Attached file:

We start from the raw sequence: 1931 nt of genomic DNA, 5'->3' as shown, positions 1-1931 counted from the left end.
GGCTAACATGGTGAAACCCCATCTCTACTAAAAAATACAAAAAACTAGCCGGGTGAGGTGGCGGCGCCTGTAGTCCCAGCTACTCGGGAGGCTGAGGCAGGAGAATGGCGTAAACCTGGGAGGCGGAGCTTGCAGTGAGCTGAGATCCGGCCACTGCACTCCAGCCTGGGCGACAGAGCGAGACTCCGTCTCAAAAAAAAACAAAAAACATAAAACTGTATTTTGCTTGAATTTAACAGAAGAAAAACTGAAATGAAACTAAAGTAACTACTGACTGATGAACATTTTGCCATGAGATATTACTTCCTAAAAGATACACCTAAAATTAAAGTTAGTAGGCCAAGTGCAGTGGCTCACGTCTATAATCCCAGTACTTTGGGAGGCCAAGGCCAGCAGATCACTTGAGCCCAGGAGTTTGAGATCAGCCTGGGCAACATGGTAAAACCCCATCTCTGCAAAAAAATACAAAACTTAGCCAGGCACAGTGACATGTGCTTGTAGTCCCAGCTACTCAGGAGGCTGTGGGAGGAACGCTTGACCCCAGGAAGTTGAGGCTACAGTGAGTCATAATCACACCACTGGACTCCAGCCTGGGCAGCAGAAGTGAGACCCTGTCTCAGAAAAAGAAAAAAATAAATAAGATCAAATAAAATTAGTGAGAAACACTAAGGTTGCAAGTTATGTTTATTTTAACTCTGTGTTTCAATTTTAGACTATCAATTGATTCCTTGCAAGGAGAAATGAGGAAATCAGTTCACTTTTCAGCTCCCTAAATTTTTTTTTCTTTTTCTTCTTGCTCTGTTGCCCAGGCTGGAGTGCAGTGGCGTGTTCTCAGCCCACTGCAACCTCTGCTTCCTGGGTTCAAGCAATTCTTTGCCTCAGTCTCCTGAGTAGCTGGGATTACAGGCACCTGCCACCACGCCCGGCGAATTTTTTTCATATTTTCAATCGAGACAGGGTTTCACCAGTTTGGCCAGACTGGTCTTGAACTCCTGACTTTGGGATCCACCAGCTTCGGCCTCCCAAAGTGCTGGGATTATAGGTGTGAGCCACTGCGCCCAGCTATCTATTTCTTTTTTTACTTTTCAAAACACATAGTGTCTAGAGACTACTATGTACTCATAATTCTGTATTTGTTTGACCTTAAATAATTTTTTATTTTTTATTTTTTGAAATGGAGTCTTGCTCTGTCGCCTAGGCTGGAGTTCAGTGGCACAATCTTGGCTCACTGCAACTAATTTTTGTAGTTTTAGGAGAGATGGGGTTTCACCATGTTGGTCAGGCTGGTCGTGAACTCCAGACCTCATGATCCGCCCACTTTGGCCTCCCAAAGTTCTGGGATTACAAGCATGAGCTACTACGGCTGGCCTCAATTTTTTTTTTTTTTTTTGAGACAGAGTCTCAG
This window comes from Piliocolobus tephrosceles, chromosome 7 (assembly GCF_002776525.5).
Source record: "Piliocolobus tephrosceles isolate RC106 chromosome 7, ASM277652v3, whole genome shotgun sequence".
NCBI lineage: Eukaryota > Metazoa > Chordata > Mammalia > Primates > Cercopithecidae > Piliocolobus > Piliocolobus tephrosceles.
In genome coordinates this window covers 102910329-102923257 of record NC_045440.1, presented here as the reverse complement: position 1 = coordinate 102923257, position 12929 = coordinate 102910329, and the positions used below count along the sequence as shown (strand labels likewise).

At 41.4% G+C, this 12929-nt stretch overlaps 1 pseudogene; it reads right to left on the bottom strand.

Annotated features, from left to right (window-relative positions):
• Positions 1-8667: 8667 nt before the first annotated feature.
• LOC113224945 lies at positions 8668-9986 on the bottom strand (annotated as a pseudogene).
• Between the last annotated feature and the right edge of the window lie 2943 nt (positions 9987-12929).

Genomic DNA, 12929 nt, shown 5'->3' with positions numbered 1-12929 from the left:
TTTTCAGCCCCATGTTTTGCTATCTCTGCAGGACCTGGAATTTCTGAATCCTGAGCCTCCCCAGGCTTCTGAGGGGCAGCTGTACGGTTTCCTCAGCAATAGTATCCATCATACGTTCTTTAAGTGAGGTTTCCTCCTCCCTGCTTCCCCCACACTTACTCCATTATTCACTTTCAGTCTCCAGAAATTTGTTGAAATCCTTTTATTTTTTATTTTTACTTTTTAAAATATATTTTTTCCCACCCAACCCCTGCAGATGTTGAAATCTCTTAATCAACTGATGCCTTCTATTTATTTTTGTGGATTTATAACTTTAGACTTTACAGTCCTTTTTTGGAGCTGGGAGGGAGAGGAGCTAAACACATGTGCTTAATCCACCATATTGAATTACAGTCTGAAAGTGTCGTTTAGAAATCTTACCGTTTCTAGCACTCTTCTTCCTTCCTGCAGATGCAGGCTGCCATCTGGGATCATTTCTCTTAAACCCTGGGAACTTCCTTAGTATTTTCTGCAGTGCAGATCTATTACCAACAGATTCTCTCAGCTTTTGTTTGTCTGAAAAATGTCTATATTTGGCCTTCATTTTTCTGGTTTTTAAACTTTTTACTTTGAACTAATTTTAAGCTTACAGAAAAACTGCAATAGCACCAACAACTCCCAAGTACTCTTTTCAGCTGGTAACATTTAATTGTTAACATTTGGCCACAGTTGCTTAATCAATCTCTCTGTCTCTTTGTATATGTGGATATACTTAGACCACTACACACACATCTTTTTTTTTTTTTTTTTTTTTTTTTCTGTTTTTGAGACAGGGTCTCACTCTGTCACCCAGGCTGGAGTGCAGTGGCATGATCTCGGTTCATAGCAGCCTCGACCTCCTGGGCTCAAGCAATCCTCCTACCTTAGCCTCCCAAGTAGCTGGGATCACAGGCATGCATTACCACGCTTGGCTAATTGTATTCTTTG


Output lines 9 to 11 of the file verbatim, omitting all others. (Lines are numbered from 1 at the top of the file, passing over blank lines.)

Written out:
• Positions 1-8667: 8667 nt before the first annotated feature.
• LOC113224945 lies at positions 8668-9986 on the bottom strand (annotated as a pseudogene).
• Between the last annotated feature and the right edge of the window lie 2943 nt (positions 9987-12929).